Researchers reveal how attackers could turn back Internet time
Boston University researchers discovered vulnerabilities in the ubiquitous computing protocol that keeps time synched across networks, opening up critical operations such as air traffic control to attacks.
Boston University researchers discovered multiple vulnerabilities in Network Time Protocol (NTP), one of the oldest and most important standards on the Internet.
Introduced 30 years ago, NTP ensures times are synchronized across networks – a key component of business transactions, encryption, and even logging in or out of websites. Attacks over the protocol could throw off industrial computers that need to coordinate systems including air traffic control, prevent financial transactions from being properly recorded, or sidestep commonly used forms of Internet security.
"We were surprised no one noticed these before," said Sharon Goldberg, an associate professor at Boston University who, alongside graduate student Aanchal Malhotra and undergraduate Isaac Cohen, discovered the three NTP vulnerabilities. The paper, released Wednesday, is available here.
NTP is so ubiquitous that most people who use computers rely on it without realizing it. It's important because Web browsers such as Safari or Chrome rely on a system of certificates to verify that a website claiming to be Amazon.com, for instance, is actually Amazon.com. If those certificates are compromised, they can be revoked – but only until the certificate expires. Turning back the clock on users' computer is effectively a way to convince computers that an expired – and possibly compromised – certificate is still valid.
The most problematic NTP vulnerability affects a safety feature known as "the kiss-o’-death packet" (KOD), introduced nearly a decade ago. The KOD is a server’s self-defense mechanism against computers that request the time more often than a predetermined rate, either as a malicious attempt to clog traffic or during a malfunction. The packet tells a computer to stop requesting the time for a certain waiting period, which is designed to be set between two seconds and around 36 hours – although the Boston University team found that waiting period could be set much higher without the computer checking.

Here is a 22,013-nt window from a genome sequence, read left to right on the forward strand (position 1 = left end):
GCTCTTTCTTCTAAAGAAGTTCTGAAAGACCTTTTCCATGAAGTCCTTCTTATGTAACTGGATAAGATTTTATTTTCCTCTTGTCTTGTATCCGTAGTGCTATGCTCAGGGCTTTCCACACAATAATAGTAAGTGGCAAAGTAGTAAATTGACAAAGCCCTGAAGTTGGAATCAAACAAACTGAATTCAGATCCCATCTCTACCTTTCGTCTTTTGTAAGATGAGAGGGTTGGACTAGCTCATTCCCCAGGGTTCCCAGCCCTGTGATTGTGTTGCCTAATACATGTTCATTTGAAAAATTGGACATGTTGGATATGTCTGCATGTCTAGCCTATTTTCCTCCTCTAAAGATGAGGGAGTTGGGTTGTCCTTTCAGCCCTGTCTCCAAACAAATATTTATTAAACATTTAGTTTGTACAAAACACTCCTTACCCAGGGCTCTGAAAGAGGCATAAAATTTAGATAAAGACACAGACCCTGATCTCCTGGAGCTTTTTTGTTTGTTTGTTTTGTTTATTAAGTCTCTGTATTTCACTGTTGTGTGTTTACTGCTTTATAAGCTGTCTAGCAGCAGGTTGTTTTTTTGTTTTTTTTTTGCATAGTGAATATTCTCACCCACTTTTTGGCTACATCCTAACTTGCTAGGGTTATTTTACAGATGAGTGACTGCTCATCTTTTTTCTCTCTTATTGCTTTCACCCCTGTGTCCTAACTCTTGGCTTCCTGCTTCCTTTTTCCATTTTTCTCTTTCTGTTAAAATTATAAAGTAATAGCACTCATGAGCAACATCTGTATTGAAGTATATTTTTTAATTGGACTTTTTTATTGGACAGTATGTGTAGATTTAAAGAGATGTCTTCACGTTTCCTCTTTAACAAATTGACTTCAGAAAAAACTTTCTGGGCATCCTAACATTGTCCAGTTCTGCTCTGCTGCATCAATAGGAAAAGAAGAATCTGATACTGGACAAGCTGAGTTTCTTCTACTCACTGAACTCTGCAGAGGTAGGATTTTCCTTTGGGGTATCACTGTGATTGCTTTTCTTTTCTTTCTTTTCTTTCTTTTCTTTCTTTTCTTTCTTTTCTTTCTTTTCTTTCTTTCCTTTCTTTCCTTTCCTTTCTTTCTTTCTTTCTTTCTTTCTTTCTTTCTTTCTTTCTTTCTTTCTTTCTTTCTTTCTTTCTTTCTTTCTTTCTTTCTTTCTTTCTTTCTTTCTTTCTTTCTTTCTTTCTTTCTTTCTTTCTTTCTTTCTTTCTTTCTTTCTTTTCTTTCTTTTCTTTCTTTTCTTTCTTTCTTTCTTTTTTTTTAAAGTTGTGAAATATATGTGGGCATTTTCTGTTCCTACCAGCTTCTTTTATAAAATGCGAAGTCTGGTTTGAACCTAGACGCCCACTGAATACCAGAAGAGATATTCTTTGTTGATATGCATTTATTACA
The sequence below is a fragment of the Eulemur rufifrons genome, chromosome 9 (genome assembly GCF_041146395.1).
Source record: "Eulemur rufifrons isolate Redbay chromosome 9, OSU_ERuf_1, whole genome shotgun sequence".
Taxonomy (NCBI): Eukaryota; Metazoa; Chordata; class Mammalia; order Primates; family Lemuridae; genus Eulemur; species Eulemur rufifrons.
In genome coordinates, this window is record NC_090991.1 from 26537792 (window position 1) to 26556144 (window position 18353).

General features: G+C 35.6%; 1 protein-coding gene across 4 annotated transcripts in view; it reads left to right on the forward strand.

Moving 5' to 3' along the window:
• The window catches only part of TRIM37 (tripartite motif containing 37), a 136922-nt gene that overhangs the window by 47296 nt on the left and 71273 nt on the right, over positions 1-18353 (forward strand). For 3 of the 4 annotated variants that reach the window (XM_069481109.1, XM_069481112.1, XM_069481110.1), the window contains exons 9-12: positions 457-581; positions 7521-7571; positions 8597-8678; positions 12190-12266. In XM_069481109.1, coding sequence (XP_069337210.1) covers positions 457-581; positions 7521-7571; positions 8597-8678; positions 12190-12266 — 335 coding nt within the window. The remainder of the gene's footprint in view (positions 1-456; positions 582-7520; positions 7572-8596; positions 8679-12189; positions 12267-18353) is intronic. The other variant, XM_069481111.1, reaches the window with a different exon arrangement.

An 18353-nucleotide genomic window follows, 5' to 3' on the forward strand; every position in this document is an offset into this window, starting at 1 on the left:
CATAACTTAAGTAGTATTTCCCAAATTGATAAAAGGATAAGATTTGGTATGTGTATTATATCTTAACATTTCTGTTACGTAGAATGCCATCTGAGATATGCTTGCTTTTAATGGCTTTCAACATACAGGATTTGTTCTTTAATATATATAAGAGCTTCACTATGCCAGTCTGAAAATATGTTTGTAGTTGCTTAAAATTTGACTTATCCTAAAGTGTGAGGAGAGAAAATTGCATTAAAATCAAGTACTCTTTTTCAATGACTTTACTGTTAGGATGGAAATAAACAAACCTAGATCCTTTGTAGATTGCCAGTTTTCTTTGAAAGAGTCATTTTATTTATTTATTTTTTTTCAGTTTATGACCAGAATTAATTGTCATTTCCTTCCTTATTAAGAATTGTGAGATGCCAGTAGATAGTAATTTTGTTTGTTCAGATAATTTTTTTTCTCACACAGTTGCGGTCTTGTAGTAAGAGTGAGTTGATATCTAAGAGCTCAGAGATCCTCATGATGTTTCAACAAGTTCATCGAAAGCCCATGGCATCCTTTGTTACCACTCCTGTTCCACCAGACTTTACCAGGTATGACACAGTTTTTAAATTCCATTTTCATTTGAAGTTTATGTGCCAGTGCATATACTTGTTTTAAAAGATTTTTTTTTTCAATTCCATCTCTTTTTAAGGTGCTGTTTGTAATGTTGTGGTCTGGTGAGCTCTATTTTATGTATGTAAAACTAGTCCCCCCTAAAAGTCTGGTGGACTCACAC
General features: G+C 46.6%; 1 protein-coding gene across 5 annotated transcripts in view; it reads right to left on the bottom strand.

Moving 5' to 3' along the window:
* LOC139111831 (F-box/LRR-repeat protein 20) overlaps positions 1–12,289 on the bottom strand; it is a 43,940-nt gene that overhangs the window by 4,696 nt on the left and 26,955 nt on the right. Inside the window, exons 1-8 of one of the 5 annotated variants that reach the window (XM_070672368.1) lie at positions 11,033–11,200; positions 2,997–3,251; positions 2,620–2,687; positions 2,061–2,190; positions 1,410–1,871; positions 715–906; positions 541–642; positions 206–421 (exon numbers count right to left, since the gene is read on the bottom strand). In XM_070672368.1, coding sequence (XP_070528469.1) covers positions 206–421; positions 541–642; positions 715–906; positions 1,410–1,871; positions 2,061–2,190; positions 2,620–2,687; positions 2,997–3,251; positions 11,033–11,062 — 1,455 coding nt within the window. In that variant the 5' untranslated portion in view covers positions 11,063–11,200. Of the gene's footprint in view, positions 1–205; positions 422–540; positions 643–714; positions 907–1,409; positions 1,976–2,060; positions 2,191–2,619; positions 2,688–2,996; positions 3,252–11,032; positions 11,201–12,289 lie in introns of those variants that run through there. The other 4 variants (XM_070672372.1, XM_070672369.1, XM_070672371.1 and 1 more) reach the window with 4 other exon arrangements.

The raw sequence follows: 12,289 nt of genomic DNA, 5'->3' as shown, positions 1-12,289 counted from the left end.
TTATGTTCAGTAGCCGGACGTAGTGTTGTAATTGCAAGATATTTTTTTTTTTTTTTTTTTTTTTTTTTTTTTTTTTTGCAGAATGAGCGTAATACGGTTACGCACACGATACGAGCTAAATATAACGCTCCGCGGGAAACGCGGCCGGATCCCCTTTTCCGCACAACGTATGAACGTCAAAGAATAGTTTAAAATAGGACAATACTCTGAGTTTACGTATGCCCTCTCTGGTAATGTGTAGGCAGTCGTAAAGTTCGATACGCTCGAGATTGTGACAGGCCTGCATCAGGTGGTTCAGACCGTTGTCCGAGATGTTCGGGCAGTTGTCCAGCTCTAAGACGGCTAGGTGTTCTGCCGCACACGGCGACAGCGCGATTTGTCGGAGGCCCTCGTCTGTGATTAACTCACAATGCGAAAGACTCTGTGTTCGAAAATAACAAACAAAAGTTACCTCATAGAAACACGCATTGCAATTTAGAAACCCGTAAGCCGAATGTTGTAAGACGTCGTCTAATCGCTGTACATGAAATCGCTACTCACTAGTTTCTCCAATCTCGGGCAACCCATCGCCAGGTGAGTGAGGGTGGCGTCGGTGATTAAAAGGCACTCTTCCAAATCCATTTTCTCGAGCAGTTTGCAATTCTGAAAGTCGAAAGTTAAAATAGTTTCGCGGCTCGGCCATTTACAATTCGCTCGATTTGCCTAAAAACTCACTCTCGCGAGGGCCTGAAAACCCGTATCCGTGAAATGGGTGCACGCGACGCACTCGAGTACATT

But the NTP system does not do a good job verifying what system sent the KOD packet. And, since the attack only requires a small amount of data to be sent, an attacker could relatively quickly scan and disable entire networks of computers’ access to any or all NTP servers.
"When you look at the conversations from when the kiss-o’-death was being developed," Goldberg said, "developers were mostly worried about whether or not anyone would bother to listen to the kiss-o’-death packet – people weren’t sure if someone intentionally abusing an NTP server would stop if a server asked it to. They were not worried about security."
The Boston University team worked with a number of groups to develop patches for the KOD error, including the Network Time Foundation (which hosts the main template for NTP), and companies like Cisco, NTPsec, and RedHat, which use NTP in their products. Those patches are now available through the software manufacturers using NTP.
The KOD attack is especially dangerous, because it does not require much technical skill or equipment to pull off, says Goldberg. But the Boston University team also identified two other attacks which sophisticated attackers could use to change the time on victims’ computers.
Computers can usually weed out NTP times that are clearly fake because they have internal clocks that are not perfectly accurate, but don’t go too far awry. NTP is designed with a safety valve to prevent a clock from being reset more than 15 minutes beyond what time it thinks it is. But when computers boot up, most operating systems turn off that safety valve. That makes some sense – computers are often off for extended periods of time, and are often more than 15 minutes out of whack. In that instance, the Boston University team found that they could reset the time however they pleased.
This is not the first time vulnerabilities have been reported in NTP – a problem found a year ago lead to the first automatic update in Apple’s history – but for a 30-year-old protocol it is generally considered secure.
"To say it’s never going to have an issue is wrong," said Eric Dube, a principal product manager at Red Hat who works with NTP. "But all protocols are vulnerable to some degree. This one is pretty robust. And the NTP community is extremely good about taking problems seriously and getting them patched."
Correction: The original version of this article used the incorrect name for the Network Time Foundation. It has been changed.